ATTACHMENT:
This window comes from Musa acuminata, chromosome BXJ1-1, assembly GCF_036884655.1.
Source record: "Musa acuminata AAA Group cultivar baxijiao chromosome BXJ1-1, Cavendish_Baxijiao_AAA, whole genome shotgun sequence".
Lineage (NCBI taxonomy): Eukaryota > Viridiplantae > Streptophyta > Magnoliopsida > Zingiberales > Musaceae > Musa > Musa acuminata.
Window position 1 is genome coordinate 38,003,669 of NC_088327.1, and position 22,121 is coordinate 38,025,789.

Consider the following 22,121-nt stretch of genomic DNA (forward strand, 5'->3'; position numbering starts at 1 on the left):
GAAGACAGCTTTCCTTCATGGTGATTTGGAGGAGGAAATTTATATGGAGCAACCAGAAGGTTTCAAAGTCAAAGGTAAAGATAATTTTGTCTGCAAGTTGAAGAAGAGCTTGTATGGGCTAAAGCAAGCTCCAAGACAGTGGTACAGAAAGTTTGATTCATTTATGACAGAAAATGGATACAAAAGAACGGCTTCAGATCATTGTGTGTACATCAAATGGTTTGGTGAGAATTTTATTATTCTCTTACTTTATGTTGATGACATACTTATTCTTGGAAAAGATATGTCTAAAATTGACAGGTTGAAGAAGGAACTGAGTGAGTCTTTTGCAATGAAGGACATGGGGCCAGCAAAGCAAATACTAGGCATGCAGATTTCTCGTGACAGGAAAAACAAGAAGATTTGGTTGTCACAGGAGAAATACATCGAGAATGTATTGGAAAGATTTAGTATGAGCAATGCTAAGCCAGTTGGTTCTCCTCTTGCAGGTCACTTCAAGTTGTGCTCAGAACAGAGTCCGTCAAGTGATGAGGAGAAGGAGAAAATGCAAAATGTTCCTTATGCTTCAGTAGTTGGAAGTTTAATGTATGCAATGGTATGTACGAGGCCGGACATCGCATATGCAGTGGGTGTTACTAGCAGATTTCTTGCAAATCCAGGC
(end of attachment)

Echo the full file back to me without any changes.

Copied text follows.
This window comes from Musa acuminata, chromosome BXJ1-1, assembly GCF_036884655.1.
Source record: "Musa acuminata AAA Group cultivar baxijiao chromosome BXJ1-1, Cavendish_Baxijiao_AAA, whole genome shotgun sequence".
Lineage (NCBI taxonomy): Eukaryota > Viridiplantae > Streptophyta > Magnoliopsida > Zingiberales > Musaceae > Musa > Musa acuminata.
Window position 1 is genome coordinate 38,003,669 of NC_088327.1, and position 22,121 is coordinate 38,025,789.

Consider the following 22,121-nt stretch of genomic DNA (forward strand, 5'->3'; position numbering starts at 1 on the left):
GAAGACAGCTTTCCTTCATGGTGATTTGGAGGAGGAAATTTATATGGAGCAACCAGAAGGTTTCAAAGTCAAAGGTAAAGATAATTTTGTCTGCAAGTTGAAGAAGAGCTTGTATGGGCTAAAGCAAGCTCCAAGACAGTGGTACAGAAAGTTTGATTCATTTATGACAGAAAATGGATACAAAAGAACGGCTTCAGATCATTGTGTGTACATCAAATGGTTTGGTGAGAATTTTATTATTCTCTTACTTTATGTTGATGACATACTTATTCTTGGAAAAGATATGTCTAAAATTGACAGGTTGAAGAAGGAACTGAGTGAGTCTTTTGCAATGAAGGACATGGGGCCAGCAAAGCAAATACTAGGCATGCAGATTTCTCGTGACAGGAAAAACAAGAAGATTTGGTTGTCACAGGAGAAATACATCGAGAATGTATTGGAAAGATTTAGTATGAGCAATGCTAAGCCAGTTGGTTCTCCTCTTGCAGGTCACTTCAAGTTGTGCTCAGAACAGAGTCCGTCAAGTGATGAGGAGAAGGAGAAAATGCAAAATGTTCCTTATGCTTCAGTAGTTGGAAGTTTAATGTATGCAATGGTATGTACGAGGCCGGACATCGCATATGCAGTGGGTGTTACTAGCAGATTTCTTGCAAATCCAGGC